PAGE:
Read all about Shirley and her pug Bruce, who share a room at Regency Green as part of our Pets in Residence program.
For 12 years, Shirley Bean has had her devoted dog Bruce by her side.
When it came time for Shirley to move into an aged care home, she hated the thought of being separated.
Luckily for the pair they were able to secure one of our special rooms at Regency Green Aged Care, which caters for residents with companion animals.
The black pug is now a regular on the Regency Green social scene, accompanying Shirley during the site’s many activities.
“Whether it be a film or knitting or craft, whatever is going on, he always comes,” Shirley, aged 83, says.
“I didn’t take him to activities at first because I thought people might object but it was the other way around.
“They would say, ‘Why haven’t you brought Bruce?’”
Bruce’s popularity is evident as he walks the halls with Shirley.
Blind since birth, the pug doesn’t let his lack of sight affect his confidence as he strolls around his new home getting countless pats from residents and staff.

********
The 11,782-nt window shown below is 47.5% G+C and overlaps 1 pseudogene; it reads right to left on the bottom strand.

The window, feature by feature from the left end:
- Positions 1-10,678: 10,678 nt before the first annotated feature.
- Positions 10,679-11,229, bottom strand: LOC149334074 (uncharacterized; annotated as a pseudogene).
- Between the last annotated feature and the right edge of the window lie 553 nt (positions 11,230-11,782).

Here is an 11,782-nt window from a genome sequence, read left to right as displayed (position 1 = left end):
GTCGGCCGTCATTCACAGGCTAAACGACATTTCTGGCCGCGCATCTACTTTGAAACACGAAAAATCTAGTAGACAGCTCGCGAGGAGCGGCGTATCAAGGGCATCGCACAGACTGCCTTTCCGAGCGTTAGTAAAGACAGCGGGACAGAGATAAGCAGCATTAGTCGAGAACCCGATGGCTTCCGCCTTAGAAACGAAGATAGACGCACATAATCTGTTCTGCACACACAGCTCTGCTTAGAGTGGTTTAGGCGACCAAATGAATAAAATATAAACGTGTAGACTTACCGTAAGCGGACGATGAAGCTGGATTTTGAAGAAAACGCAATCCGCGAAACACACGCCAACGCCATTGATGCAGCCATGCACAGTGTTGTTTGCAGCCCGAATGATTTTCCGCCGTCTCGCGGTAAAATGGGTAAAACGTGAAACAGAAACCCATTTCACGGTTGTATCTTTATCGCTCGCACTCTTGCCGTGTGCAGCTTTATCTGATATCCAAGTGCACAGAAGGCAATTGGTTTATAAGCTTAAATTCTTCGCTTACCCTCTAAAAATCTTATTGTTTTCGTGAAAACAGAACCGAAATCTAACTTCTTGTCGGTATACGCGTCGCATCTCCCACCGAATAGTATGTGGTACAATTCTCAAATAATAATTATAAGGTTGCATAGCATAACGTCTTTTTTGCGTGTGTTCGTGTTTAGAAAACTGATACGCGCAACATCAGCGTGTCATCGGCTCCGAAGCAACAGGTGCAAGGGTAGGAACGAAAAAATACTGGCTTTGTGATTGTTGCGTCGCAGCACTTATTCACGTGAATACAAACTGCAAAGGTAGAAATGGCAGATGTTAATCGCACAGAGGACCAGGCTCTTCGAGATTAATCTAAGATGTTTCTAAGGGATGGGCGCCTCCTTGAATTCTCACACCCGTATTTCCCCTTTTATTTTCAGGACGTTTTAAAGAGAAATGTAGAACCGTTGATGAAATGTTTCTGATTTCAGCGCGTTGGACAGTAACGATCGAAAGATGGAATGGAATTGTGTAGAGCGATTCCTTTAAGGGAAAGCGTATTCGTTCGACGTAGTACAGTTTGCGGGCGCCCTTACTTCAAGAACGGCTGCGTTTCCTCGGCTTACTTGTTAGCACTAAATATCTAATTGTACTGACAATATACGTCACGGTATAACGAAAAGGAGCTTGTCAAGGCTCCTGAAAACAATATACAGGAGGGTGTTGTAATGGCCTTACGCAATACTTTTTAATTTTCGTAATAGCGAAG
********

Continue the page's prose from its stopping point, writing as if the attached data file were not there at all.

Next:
In Shirley’s room, there is a dog door which leads to a fenced yard, allowing Bruce to come and go as he pleases.
At night he sleeps in his bed on the floor, alongside Shirley’s own.
“It must be awful for people who have to separate from their pets,” Shirley says.
“The company is wonderful, especially at night.
“I’m very grateful to have this room – it really is wonderful.”
Regency Green also has a new off-leash dog exercise yard where family members can bring pets to visit their loved ones, as well as another room available for a resident wanting to live with their cat.
UCWPA Executive Manager Aged Care Deborah Burton says it is all part of our focus on providing flexible, tailored care to suit residents’ needs.
She says residents wanting their pet to live with them are required to have a period of respite before being accepted as permanent.
This allows each pet being considered for residency to be assessed by the Animal Welfare League to ensure it is a suitable placement for the pet as well as the owner and home.
Visiting animals are also welcome at all of our aged care sites, however they must be well mannered, appropriately restrained and under the supervision of their owners at all times.
They must also be approved for visiting by the Director of Nursing or a delegate.
“We are committed to providing a safe environment for our residents where they are able to continue to spend time with their pets,” Ms Burton says.
“We know how important pets are in people’s lives – they really are part of the family.”